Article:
The nation's largest food service distributor is coming to Central Islip, bringing 185 new jobs -- with average salaries of about $63,100 -- within two years of starting operations, Islip Town officials say.
Sysco Corp. will spend $75 million to build a 400,000-square-foot refrigerated warehouse to serve as a distribution center for Long Island and the metro area.
The company purchased the 45-acre site -- the former Waldbaum's warehouse at 5-10 Boulevard Ave. -- two years ago.
Islip's Industrial Development Agency this month took the first step toward approving $7.3 million in financial assistance for the project.
Permitting is under way, town planner Dave Genaway said, with construction to begin in the coming weeks. Occupancy is slated for 2012.
Using industry estimates, Islip calculates more than 2,000 people could be employed over the construction period alone.
"For the town, this is a win, win, win," Supervisor Phil Nolan said. "Having a large, stable company that could eventually bring 300 union jobs within walkable neighborhoods of Central Islip, with the multiplier effect that will bring for local businesses -- we're delighted this is going ahead."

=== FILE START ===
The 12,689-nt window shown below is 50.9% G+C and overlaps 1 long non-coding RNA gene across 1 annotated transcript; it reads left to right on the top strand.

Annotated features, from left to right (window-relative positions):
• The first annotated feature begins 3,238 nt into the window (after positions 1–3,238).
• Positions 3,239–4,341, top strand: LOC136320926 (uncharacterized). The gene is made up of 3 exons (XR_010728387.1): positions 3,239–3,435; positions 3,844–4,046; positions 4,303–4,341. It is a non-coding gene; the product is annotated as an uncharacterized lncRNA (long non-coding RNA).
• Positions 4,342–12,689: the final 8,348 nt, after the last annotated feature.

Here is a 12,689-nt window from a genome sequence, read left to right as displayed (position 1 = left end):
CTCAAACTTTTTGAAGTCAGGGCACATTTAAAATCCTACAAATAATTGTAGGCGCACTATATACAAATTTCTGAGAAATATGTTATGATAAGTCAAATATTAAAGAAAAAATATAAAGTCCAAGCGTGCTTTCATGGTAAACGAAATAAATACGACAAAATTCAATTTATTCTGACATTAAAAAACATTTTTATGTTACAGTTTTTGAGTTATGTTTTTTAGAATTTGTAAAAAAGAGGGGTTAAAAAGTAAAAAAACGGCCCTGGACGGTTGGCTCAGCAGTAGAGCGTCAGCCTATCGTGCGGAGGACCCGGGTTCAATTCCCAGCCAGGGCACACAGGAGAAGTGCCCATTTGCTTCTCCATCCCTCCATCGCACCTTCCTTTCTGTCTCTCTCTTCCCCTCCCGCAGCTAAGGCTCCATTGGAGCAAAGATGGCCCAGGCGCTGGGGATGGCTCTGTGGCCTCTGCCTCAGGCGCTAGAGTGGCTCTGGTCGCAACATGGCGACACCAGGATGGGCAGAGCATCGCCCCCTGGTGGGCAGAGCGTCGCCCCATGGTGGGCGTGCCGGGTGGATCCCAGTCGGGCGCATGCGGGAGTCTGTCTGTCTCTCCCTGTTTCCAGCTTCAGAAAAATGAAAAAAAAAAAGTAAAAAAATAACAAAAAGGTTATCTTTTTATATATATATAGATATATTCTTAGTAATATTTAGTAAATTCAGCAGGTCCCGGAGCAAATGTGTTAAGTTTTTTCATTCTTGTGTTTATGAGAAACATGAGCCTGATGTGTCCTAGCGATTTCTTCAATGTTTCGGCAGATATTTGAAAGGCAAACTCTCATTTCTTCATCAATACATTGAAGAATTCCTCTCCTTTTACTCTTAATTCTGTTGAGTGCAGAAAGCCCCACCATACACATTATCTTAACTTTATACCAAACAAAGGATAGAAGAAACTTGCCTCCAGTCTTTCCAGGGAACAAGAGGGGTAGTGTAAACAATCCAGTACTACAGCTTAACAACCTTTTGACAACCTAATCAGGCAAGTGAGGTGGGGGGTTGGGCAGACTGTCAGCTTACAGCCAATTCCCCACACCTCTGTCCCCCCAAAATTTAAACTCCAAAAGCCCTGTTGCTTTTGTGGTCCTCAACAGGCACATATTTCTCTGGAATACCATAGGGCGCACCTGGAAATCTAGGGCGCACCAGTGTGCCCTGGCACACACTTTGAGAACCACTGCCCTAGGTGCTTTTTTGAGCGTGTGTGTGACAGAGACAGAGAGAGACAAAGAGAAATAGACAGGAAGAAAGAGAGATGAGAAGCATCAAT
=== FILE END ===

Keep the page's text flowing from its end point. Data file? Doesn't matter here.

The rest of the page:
Sysco project manager Michael Downs, based in Houston, referred questions to company reps who did not return calls for comment.
Sysco guaranteed it will create 185 jobs over the first two years, and in return will receive $7,335,000 in tax breaks, IDA executive director William Mannix said.
During the construction and equipping phase, the project is exempt from state and local sales taxes normally collected for goods and services, about $2.5 million, Mannix said.
Sysco also will receive a property tax abatement of $4.7 million -- a 34 percent reduction -- over a 14-year period, Mannix said.
The town still expects to collect $9.1 million in property tax revenue from Sysco during that time.
Sysco's application for aid includes clawback provisions that enable Islip to terminate its involvement and recover any benefits Sysco has received if it doesn't meet its obligations, town officials said.
Sysco, whose 400,000 customers include restaurants and health care and educational facilities, generated more than $37 billion in sales for the fiscal year ending July 3, 2010, according to its website.
Though there are no guarantees new jobs will go to locals, Sysco's arrival in high-taxed, low-wealth Central Islip would open up a range of positions from entry level warehouse workers to forklift operators, truck drivers and managers, Mannix said.